Well, that was just the way it was. You know it was a little studio we couldn’t get too many people in there. So that was a bit of a constriction, as well I’m not precious about it. Looking back I would have, maybe, think a couple of tracks I would have gone in a bigger studio and actually retained it a bit more. Then we played it live. To me the end result is much the same. It’s down to your budget.
Now that you’ve finished the CD and it’s ready to go you’re taking it on the road. How does the music change when you start playing it?
I think that’s it really. I don’t think there’s any, for my particular kind of stuff. I don’t think it is any cleverer than that. I like simple music. I think that as we go on a little bit the one thing that I’ve tried to keep is the simplicity and directness of my music. I think that’s important and I think that’s the legacy of the punk thing. That was one of the reasons why the whole punk thing came through because people were fed up with all the intricacies of horrible bands. Having said that, I’ve seen him on the television saying “I’m Rick Wakeman” and he seemed to be a right laugh. I think one of the funniest stories I’ve ever heard in music is that he wanted to do the Six Wives of King Henry VIII in Wembley Empire Pool. And, they said well, you can book the venue but there’s only a problem, there’s a big problem with that is that Empire Pool in Wembley it was at the end of the Christmas season or something and it’s still set up with an ice skating rink. The viewers out there don’t know Wembley and ice skating, and they have Pantomimes on Ice and stuff, and he said, “That’s all right; we’ll do it on ice!” I think that’s great. It is so funny, you know. There you go.
Well, that’s Hollywood. Do the show right here.
Yeah, but on ice, the skates on right now. I don’t know perhaps I’m just stupid but I think that’s funny. He told his other funny stories on the Tele. Can we just chat generally? He said he used to manage or he was the director of Brentford Football Team and somebody asked him about the pressures of stardom and being quite well known and this was a few years ago; he was, I suppose. He said so I’m driving home from this Brentford game when we lost and he said I was pulled over by the cops, and they breathalized me, and I was arrested. They put me in this squad car, and they’re driving along and these blinking Kirin kicked in and he said I was taken short and I had to stop. He said to the cop I’ve got to stop otherwise there’s going to be a real big accident here. I’ve got to stop. So the guy asks him “What happened” Well we were out Brentford way, we stopped, and we were driving past these semi-detached houses. He said the copper went and knocked on a door and a woman came out and he said I am commandeering your toilet for the prisoner. He said he went in there and he had handcuffs on. So, he is standing there with these kind of long ankles and this little bit of paper comes through the crack in the door and says can I have your autograph.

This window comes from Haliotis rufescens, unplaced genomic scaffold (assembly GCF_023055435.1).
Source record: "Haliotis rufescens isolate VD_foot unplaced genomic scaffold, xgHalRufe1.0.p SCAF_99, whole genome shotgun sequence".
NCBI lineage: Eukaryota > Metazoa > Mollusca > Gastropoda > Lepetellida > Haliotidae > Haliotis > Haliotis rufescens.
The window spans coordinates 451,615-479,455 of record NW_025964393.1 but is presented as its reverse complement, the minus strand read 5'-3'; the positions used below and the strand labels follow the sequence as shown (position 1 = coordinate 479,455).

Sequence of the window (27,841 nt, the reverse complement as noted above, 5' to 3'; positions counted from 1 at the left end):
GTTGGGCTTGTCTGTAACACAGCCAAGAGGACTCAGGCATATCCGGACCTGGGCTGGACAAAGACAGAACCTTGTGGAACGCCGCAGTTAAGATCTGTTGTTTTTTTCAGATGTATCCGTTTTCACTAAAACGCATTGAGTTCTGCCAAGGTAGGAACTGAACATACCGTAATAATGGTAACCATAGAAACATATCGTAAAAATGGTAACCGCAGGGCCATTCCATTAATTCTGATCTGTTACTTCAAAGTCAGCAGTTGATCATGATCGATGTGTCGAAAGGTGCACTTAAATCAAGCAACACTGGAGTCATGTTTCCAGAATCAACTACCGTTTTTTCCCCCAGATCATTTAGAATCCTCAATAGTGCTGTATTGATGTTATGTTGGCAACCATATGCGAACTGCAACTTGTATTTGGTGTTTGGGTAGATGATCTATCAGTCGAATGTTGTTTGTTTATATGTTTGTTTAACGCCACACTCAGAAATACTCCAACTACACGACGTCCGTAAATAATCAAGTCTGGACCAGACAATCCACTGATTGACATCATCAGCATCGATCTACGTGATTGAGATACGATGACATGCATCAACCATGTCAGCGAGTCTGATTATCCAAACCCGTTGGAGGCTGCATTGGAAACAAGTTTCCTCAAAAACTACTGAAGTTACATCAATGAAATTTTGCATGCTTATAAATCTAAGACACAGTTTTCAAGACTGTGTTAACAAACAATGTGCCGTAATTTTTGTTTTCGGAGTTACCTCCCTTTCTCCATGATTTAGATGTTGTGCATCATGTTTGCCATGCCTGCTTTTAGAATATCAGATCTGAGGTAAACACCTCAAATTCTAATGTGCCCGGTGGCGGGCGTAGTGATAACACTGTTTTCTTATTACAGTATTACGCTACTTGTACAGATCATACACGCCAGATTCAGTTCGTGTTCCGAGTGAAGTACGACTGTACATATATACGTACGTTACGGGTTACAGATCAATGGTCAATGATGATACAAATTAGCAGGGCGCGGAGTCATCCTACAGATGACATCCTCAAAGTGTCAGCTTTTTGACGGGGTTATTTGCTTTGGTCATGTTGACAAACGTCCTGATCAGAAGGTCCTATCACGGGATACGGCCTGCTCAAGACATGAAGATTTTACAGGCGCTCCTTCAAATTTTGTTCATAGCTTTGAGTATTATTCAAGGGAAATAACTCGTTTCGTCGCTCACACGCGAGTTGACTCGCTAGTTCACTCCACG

It puts it in perspective. So, do you think everybody takes it a bit too seriously now?
I don’t know if they do. I’m sure some people have a laugh and some people don’t. You can’t be party to what goes on in every musician’s mind anyway, I think some things are quite po faced and some things aren’t. Bloodhound Gang seems to be having a laugh.
So you don’t think there’s too much weight of history felt by anybody just because of all this music that’s floating around?
Well, I think if you are a young band and you’re trying to start off for the first time, you do what you do and you kind of pick and chose from it and you get influenced a little bit or not. I think the hard thing is to try and come out with something new as a band and everybody goes oh, oh, we’ve heard that before. You know, I don’t get where you’re saying that. Let’s be benevolent.
However, you must have felt that same way from the mid-Seventies onwards.
Yeah, but that doesn’t mean that somebody like, you know, going back a bit, John Entwistle, might see the Sex Pistols come out and say we’ve heard all that before. It doesn’t mean somebody like, you know, one of those Fifties, Little Richard, The Beatles come out you know, we’ve heard all that before. You know it’s kind of things only change a little bit. There’s never really a complete change. Everything is influenced by what’s come before. You can’t walk down the street without hearing some music these days, and that’s a good thing. It always sinks into your sub-conscious, and your mind is kind of a big stew. In it, there’s lumps of Reggae and there’s a piece of Soul, you know, and there’s a butter bean of Pop and there’s a carrot of Glam Rock, and it’s all floating around. And, you know, when you have a stew, you pick out the bits that you like, first and then you rather eat the rest to fill you up.